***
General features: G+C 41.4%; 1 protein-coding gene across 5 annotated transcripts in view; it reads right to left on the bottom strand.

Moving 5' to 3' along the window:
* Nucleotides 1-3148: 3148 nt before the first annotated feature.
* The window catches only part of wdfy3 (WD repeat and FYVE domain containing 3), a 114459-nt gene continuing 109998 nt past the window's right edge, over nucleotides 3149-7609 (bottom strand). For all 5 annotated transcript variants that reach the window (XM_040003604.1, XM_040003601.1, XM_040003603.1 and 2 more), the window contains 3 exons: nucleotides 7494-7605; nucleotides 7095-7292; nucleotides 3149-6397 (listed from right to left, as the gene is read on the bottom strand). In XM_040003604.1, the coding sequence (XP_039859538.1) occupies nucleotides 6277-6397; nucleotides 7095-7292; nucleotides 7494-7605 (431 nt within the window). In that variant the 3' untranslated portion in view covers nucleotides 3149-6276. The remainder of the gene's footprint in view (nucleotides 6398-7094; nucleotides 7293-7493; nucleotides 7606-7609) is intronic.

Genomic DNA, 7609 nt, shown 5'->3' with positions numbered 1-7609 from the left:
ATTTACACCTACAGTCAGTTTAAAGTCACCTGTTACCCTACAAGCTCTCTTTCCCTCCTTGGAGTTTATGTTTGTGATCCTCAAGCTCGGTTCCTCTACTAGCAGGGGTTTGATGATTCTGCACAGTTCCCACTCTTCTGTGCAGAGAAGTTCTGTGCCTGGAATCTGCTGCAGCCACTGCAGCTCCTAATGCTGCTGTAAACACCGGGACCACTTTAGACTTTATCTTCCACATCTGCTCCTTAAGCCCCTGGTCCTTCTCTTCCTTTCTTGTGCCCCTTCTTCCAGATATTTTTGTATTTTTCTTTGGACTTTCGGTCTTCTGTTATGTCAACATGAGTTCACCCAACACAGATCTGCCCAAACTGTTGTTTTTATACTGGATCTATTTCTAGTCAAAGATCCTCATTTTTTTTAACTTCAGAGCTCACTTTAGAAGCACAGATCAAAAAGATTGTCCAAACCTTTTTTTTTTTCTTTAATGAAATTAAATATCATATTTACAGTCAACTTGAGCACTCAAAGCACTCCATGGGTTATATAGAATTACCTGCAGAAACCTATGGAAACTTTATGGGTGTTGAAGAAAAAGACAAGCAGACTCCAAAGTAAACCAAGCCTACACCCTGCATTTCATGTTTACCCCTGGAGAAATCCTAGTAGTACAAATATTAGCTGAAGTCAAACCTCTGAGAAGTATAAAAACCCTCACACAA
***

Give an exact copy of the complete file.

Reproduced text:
General features: G+C 41.4%; 1 protein-coding gene across 5 annotated transcripts in view; it reads right to left on the bottom strand.

Moving 5' to 3' along the window:
* Nucleotides 1-3148: 3148 nt before the first annotated feature.
* The window catches only part of wdfy3 (WD repeat and FYVE domain containing 3), a 114459-nt gene continuing 109998 nt past the window's right edge, over nucleotides 3149-7609 (bottom strand). For all 5 annotated transcript variants that reach the window (XM_040003604.1, XM_040003601.1, XM_040003603.1 and 2 more), the window contains 3 exons: nucleotides 7494-7605; nucleotides 7095-7292; nucleotides 3149-6397 (listed from right to left, as the gene is read on the bottom strand). In XM_040003604.1, the coding sequence (XP_039859538.1) occupies nucleotides 6277-6397; nucleotides 7095-7292; nucleotides 7494-7605 (431 nt within the window). In that variant the 3' untranslated portion in view covers nucleotides 3149-6276. The remainder of the gene's footprint in view (nucleotides 6398-7094; nucleotides 7293-7493; nucleotides 7606-7609) is intronic.

Genomic DNA, 7609 nt, shown 5'->3' with positions numbered 1-7609 from the left:
ATTTACACCTACAGTCAGTTTAAAGTCACCTGTTACCCTACAAGCTCTCTTTCCCTCCTTGGAGTTTATGTTTGTGATCCTCAAGCTCGGTTCCTCTACTAGCAGGGGTTTGATGATTCTGCACAGTTCCCACTCTTCTGTGCAGAGAAGTTCTGTGCCTGGAATCTGCTGCAGCCACTGCAGCTCCTAATGCTGCTGTAAACACCGGGACCACTTTAGACTTTATCTTCCACATCTGCTCCTTAAGCCCCTGGTCCTTCTCTTCCTTTCTTGTGCCCCTTCTTCCAGATATTTTTGTATTTTTCTTTGGACTTTCGGTCTTCTGTTATGTCAACATGAGTTCACCCAACACAGATCTGCCCAAACTGTTGTTTTTATACTGGATCTATTTCTAGTCAAAGATCCTCATTTTTTTTAACTTCAGAGCTCACTTTAGAAGCACAGATCAAAAAGATTGTCCAAACCTTTTTTTTTTTCTTTAATGAAATTAAATATCATATTTACAGTCAACTTGAGCACTCAAAGCACTCCATGGGTTATATAGAATTACCTGCAGAAACCTATGGAAACTTTATGGGTGTTGAAGAAAAAGACAAGCAGACTCCAAAGTAAACCAAGCCTACACCCTGCATTTCATGTTTACCCCTGGAGAAATCCTAGTAGTACAAATATTAGCTGAAGTCAAACCTCTGAGAAGTATAAAAACCCTCACACAA